Chicago has the largest number of black victims of police killings in the data set. While it is only about 1/3 the size of New York City, Chicago has more black victims of police killings, including Laquan McDonald, another of the disturbing cases captured on video.
New York has also had its fair share of publicity for events like these, including the case of Eric Garner, whose killing was captured on video and marked the first time we heard "I can't breathe" in relation to one of these horrific events. New York, being the largest city in the U.S. will always be in the spotlight, and the rate at which black people are killed by police is nearly 3X their representation in the population. There are worse cities by these measures, but New York has plenty of work to do on this front.
Cities like Columbus, OH, should not escape our notice. While in this context it blends in, the Columbus Police Department has the dubious distinction of having the worst killings per arrest record with a rate of 40.8 killings per 10,000 arrests during this time period. Second place goes to Oklahoma City, with the still very high, but significantly lower, rate of 27.
In this next group, we see the first cities to investigate further as possible success models, when we come across Memphis, Birmingham, and Detroit. While each of these cities is still experiencing killings of citizens at police hands, they're the first where we see the ratio of killings of black victims at or below the share of the population that is black. While this inevitably brings up questions about which population group is suffering disproportionately instead, these cities could provide some answers about what contributes to these disparities, whichever way they trend.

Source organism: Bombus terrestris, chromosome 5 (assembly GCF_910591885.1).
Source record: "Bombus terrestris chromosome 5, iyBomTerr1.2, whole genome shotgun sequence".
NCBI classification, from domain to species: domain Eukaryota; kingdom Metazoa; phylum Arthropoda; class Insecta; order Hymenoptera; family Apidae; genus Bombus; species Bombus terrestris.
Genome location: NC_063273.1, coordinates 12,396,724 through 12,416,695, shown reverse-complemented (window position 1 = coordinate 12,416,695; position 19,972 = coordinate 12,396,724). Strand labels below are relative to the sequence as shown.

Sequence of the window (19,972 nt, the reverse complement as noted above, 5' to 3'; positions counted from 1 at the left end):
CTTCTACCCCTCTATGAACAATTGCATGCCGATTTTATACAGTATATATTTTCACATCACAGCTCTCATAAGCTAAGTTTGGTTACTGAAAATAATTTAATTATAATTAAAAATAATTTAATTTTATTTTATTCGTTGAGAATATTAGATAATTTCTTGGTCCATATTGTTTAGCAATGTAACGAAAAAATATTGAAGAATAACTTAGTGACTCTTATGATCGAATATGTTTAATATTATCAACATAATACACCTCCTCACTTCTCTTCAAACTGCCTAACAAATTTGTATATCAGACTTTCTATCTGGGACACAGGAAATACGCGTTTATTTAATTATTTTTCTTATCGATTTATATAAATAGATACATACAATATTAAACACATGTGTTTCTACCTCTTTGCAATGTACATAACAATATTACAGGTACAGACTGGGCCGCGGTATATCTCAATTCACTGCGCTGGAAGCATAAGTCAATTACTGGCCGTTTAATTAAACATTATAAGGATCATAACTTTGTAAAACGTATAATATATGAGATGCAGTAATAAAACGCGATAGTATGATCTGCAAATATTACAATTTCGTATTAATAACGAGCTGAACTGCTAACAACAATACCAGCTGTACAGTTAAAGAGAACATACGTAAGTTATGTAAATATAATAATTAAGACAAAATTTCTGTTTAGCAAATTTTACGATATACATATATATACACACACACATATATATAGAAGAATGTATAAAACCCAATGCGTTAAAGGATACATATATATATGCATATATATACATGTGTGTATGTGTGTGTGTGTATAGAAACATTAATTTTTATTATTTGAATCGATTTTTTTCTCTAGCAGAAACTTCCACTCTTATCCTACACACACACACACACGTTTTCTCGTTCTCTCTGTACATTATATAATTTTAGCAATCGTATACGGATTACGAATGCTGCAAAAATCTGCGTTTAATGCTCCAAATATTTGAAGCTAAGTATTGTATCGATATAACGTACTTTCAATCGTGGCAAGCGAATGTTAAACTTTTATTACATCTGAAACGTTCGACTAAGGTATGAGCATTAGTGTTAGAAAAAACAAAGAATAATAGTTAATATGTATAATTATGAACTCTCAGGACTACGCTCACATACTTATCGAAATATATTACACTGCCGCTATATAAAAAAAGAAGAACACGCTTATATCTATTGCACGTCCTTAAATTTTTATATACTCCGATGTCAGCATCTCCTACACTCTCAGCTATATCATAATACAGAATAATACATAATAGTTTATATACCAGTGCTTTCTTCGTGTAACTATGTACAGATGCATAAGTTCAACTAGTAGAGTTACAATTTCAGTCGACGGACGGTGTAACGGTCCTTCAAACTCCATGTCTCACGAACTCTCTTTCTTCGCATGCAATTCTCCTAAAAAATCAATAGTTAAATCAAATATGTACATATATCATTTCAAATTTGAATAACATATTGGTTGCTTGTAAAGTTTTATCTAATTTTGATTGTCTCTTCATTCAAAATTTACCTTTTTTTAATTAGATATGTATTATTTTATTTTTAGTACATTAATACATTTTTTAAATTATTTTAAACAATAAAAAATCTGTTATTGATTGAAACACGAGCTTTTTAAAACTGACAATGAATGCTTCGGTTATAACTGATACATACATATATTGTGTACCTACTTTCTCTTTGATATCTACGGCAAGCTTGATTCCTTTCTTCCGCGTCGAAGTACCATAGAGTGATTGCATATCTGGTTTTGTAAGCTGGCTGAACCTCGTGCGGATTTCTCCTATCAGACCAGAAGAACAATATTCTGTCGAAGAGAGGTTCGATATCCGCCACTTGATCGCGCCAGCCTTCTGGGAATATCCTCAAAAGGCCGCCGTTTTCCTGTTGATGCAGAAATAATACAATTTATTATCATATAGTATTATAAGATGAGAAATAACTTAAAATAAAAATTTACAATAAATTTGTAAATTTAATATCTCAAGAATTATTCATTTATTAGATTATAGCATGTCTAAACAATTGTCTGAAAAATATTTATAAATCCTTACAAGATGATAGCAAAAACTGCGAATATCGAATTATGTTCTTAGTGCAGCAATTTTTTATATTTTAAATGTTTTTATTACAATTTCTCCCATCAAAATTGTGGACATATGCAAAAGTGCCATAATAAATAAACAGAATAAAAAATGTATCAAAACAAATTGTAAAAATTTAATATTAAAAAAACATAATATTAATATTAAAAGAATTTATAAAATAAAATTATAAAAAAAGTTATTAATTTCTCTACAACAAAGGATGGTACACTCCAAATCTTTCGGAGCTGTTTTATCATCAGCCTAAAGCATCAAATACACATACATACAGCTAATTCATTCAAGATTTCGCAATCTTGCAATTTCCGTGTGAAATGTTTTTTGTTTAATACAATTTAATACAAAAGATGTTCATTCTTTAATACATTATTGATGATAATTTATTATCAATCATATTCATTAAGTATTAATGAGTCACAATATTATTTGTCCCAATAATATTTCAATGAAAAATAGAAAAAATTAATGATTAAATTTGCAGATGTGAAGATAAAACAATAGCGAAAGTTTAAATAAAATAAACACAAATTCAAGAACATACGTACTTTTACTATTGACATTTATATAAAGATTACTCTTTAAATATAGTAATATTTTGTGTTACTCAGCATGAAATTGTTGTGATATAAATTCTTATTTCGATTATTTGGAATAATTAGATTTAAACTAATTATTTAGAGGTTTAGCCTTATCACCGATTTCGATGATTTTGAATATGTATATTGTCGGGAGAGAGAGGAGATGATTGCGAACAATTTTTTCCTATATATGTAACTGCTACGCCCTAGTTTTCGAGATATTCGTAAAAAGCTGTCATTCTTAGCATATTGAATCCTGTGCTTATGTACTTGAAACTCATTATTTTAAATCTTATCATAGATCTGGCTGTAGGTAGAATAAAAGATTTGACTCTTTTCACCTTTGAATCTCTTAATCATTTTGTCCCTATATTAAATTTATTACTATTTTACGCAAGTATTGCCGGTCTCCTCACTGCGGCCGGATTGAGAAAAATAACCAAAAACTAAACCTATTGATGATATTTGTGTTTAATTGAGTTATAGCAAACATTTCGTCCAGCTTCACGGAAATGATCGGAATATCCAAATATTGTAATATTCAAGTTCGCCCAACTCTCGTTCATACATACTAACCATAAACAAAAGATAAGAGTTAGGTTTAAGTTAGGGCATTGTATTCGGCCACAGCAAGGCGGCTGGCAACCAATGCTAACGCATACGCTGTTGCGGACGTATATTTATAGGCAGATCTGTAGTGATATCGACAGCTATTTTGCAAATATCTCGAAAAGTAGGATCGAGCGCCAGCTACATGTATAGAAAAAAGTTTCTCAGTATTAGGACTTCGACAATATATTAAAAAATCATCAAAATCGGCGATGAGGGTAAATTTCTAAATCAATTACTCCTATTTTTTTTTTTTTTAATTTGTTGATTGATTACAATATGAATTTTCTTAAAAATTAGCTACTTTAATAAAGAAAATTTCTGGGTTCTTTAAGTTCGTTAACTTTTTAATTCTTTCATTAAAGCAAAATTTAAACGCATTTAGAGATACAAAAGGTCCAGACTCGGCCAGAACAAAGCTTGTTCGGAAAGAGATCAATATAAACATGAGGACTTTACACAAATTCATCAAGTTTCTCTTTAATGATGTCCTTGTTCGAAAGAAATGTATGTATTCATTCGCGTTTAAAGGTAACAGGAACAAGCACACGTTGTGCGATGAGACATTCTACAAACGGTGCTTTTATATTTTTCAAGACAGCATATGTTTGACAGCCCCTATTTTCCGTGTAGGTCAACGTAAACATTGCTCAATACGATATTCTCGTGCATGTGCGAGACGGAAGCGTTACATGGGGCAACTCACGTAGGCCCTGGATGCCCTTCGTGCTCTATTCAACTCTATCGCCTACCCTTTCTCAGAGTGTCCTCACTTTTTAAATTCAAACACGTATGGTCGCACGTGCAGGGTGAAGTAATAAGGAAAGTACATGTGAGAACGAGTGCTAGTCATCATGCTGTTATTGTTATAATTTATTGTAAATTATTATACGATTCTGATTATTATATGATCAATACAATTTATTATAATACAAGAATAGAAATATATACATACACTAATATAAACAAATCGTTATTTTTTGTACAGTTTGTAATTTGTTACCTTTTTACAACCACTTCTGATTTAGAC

Cities like Los Angeles, a very visible large city with its own infamous history with police brutality, appears to perform better in this data set than you might asssume. Of course, it depends on your angle on the data. Los Angeles has the largest number of police killings of any police department, with a much greater share of its victims being Hispanic rather than black. Note also that this data set contains records from the Los Angeles Police Department (city of LA, not the entire county), which is less than half of what we normally think of as "LA".
Two other cities that fade back in this list are Phoenix and Houston, which have the 2nd and 5th highest total number of police killings (Chicago and New York round out the top 5.) Once again, if you factor in Hispanic victims, the picture changes dramatically from what you see here.
Almost all of these cities manifest demonstrable racial disparities. The problem is complex and influenced by nearly endless factors that go beyond this investigation, but they are solvable.
Want to do something right now? Black Lives Matter, Center for Policing Equity, ACLU, NAACP Legal Defense Fund, and many other organizations are fighting for change. Donate, join the conversation, vote for candidates that support the cause.
If George Floyd has proven anything, it's that one voice can become 1 million voices or 100 million voices, which cannot be ignored.